dramatically from his last assessment six months ago that is clinically significant?
3. Has his status improved or not as expected to this point?

Lab Results:
What lab results are RELEVANT that must be recognized as clinically significant to the nurse?
RELEVANT Lab(s): Clinical Significance: TREND:
Improve/Worsening/Stable:
Last Nursing Assessment 6 Months Ago:
GENERAL
APPEARANCE:
Appears uncomfortable, restless
RESP: Breath sounds clear with equal aeration bilaterally, non-labored respiratory effort
CARDIAC: Pink, warm & dry, no edema, heart sounds regular–S1S2, pulses strong, equal with palpation
at radial/pedal/post-tibial landmarks
NEURO: Alert & oriented to person, place, time, and situation (x4)
GI: Abdomen large–rounded–firm to touch, bowel sounds audible per auscultation in all 4
quadrants
GU: Voiding without difficulty, urine clear/light orange
SKIN: Skin integrity intact, color normal for patient, sclera of eyes light yellow in color, lips
and oral mucosa tacky dry
Complete Blood Count (CBC:) Current: High/Low/WNL? Previous:
WBC (4.5–11.0 mm 3) 6.9 12.8
Hgb (12–16 g/dL) 8.9 10.2
Platelets (150-450 x103/µl) 47 98
Neutrophil % (42–72) 68 88
Band forms (3–5%) 3 3
Basic Metabolic Panel (BMP:) Current: High/Low/WNL? Previous:
Sodium (135–145 mEq/L) 127 135
Potassium (3.5–5.0 mEq/L) 2.8 3.5
Glucose (70–110 mg/dL) 74 78
BUN (7–25 mg/dl) 55 38
Creatinine (0.6–1.2 mg/dL) 1.8 1.5
© 2016 Keith Rischer/www.KeithRN.com
RELEVANT Lab(s): Clinical Significance: TREND:
Improve/Worsening/Stable:
RELEVANT Lab(s): Clinical Significance: TREND:
Improve/Worsening/Stable:
RELEVANT Lab(s): Clinical Significance: TREND:
Improve/Worsening/Stable:
Coags: Current: High/Low/WNL? Previous:
PT/INR (0.9–1.1 nmol/L) 2.6 1.5
Liver Function Test (LFT:) Current: High/Low/WNL? Previous:
Albumin (3.5–5.5 g/dL) 2.2 2.5
Total Bilirubin (0.1–1.0 mg/dL) 7.2 4.2
Alkaline Phosphatase
male: 38–126 U/l female: 70–230 U/l
140 285
ALT (8–20 U/L) 59 128
AST (8–20 U/L) 62 124
Misc. Labs:
Ammonia (11–35 mcg/dL) 78 30
© 2016 Keith Rischer/www.KeithRN.com
Lab Planning: Creating a Plan of Care with a PRIORITY Lab:
Lab: Normal Value: Why Relevant? Nursing Assessments/Interventions Required:
Ammonia
Value:
78
Critical Value:
Medical Management: Rationale for Treatment & Expected Outcomes
Care Provider Orders: Rationale: Expected Outcome:
Lactulose 200 g/300 mL
rectal x1 NOW
Banana bag (thiamine 100
mg-folic acid 1 mgmultivitamin 10 mL) in 1000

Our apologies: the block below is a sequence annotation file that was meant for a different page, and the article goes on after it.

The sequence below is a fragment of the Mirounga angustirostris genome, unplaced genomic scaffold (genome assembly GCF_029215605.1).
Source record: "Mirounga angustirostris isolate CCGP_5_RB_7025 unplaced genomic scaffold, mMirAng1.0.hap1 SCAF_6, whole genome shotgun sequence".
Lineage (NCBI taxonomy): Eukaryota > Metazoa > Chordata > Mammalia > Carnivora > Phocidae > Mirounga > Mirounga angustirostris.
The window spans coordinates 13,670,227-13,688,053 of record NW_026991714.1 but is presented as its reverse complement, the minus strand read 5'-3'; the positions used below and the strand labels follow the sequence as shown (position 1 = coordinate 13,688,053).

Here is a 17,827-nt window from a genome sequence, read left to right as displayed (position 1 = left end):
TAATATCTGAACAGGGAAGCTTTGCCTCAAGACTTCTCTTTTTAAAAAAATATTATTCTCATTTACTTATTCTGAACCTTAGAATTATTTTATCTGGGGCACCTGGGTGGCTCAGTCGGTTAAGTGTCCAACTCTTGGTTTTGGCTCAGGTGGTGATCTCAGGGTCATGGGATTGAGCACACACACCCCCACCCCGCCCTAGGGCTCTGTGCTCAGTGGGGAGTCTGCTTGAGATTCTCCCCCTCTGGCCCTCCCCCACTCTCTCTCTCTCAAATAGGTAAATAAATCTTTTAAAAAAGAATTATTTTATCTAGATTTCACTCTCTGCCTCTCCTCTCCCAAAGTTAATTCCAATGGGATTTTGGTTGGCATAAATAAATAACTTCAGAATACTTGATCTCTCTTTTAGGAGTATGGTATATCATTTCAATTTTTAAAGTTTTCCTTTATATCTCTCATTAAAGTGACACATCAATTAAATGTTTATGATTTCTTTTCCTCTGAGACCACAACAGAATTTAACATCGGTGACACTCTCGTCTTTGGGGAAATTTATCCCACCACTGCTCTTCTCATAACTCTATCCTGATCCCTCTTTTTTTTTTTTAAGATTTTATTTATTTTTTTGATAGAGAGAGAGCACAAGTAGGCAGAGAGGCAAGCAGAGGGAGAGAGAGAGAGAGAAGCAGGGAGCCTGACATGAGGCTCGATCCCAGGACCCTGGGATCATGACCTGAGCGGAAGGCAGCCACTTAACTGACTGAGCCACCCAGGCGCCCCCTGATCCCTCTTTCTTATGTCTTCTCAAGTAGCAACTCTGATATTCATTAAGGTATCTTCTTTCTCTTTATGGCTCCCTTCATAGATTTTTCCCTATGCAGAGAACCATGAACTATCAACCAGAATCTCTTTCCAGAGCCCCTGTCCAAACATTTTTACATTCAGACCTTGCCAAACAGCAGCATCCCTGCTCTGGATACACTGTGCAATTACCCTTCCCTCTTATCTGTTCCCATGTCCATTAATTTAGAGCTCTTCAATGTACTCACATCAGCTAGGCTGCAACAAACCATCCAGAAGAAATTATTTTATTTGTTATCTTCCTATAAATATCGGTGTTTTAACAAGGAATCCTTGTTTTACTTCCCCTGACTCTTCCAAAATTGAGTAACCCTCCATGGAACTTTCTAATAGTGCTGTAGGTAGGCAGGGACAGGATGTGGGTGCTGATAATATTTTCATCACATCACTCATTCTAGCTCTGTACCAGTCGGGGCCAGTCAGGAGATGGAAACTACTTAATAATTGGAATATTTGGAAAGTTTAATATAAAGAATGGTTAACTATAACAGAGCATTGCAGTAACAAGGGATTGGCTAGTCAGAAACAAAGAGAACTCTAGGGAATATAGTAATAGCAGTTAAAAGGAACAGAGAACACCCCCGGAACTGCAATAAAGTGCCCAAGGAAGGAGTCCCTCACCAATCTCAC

mL of 0.9% NS over 2 hours
Potassium Chloride 10 mEq
IVPB (x4) each dose over 1
hour. Recheck potassium per
hospital protocol
Transfer to ICU
4. Does your nursing priority or plan of care need to be modified in any way after this evaluation and assessment of all
clinical data including labs?
5. Based on your current evaluation, and assessment of all clinical data, what are your nursing priorities and plan of
care?
John is going to be admitted to ICU. Effective and concise handoffs are essential to excellent
care and if not done well can adversely impact the care of this patient. You have done an
excellent job to this point, now finish strong and give the following SBAR report to the nurse
who will be caring for this patient:
© 2016 Keith Rischer/www.KeithRN.com
Situation:
Name/age:
BRIEF summary of primary problem:
Day of admission/post-op #:
Background:
Primary problem/diagnosis:
RELEVANT past medical history:
RELEVANT background data:
Assessment:
Current vital signs:
RELEVANT body system nursing assessment data:
RELEVANT lab values:
TREND of any abnormal clinical data (stable-increasing/decreasing):
How have you advanced the plan of care?
Patient response:
INTERPRETATION of current clinical status (stable/unstable/worsening):
Recommendation:
Suggestions to advance plan of care:
© 2016 Keith Rischer/www.KeithRN.com
Education Priorities/Discharge Planning
1. What will be the most important discharge/education priorities you will reinforce with their medical condition to
prevent future readmission with the same problem?
Caring and the “Art” of Nursing
1. What is the patient likely experiencing/feeling right now in this situation?
2. What can you do to engage yourself with this patient’s experience, and show that he matters to you as a person?
Use Reflection to THINK Like a Nurse
Reflection-IN-action (Tanner, 2006) is the nurse’s ability to accurately interpret the patient’s response to an intervention
in the moment as the events are unfolding to make a correct clinical judgment.
1. What did I learn from this scenario?
2. How can I use what has been learned from this scenario to improve patient care in the future?